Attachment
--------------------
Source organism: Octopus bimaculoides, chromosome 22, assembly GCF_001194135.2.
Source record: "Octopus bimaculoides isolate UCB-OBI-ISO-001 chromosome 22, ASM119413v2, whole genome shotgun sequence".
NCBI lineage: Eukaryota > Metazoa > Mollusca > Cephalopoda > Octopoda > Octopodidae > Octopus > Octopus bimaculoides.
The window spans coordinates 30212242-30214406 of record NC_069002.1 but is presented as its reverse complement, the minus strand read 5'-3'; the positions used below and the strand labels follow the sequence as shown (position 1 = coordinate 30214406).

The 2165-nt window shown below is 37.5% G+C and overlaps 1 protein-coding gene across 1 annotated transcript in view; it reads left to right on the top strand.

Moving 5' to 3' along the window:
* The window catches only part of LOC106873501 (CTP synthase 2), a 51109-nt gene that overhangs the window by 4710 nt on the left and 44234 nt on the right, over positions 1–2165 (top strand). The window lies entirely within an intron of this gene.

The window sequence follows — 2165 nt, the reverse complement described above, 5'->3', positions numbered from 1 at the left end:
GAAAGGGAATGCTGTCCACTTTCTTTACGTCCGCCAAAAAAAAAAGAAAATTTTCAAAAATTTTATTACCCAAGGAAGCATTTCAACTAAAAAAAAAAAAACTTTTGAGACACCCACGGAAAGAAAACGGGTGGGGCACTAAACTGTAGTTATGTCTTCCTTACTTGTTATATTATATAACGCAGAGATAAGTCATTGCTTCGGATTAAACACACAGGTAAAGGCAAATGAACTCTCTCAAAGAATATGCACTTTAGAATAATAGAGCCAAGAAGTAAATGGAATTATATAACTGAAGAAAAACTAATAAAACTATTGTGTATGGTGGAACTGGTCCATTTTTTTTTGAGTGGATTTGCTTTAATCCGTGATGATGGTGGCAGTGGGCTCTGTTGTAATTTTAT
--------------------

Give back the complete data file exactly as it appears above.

Source organism: Octopus bimaculoides, chromosome 22, assembly GCF_001194135.2.
Source record: "Octopus bimaculoides isolate UCB-OBI-ISO-001 chromosome 22, ASM119413v2, whole genome shotgun sequence".
NCBI lineage: Eukaryota > Metazoa > Mollusca > Cephalopoda > Octopoda > Octopodidae > Octopus > Octopus bimaculoides.
The window spans coordinates 30212242-30214406 of record NC_069002.1 but is presented as its reverse complement, the minus strand read 5'-3'; the positions used below and the strand labels follow the sequence as shown (position 1 = coordinate 30214406).

The 2165-nt window shown below is 37.5% G+C and overlaps 1 protein-coding gene across 1 annotated transcript in view; it reads left to right on the top strand.

Moving 5' to 3' along the window:
* The window catches only part of LOC106873501 (CTP synthase 2), a 51109-nt gene that overhangs the window by 4710 nt on the left and 44234 nt on the right, over positions 1–2165 (top strand). The window lies entirely within an intron of this gene.

The window sequence follows — 2165 nt, the reverse complement described above, 5'->3', positions numbered from 1 at the left end:
GAAAGGGAATGCTGTCCACTTTCTTTACGTCCGCCAAAAAAAAAAGAAAATTTTCAAAAATTTTATTACCCAAGGAAGCATTTCAACTAAAAAAAAAAAAACTTTTGAGACACCCACGGAAAGAAAACGGGTGGGGCACTAAACTGTAGTTATGTCTTCCTTACTTGTTATATTATATAACGCAGAGATAAGTCATTGCTTCGGATTAAACACACAGGTAAAGGCAAATGAACTCTCTCAAAGAATATGCACTTTAGAATAATAGAGCCAAGAAGTAAATGGAATTATATAACTGAAGAAAAACTAATAAAACTATTGTGTATGGTGGAACTGGTCCATTTTTTTTTGAGTGGATTTGCTTTAATCCGTGATGATGGTGGCAGTGGGCTCTGTTGTAATTTTAT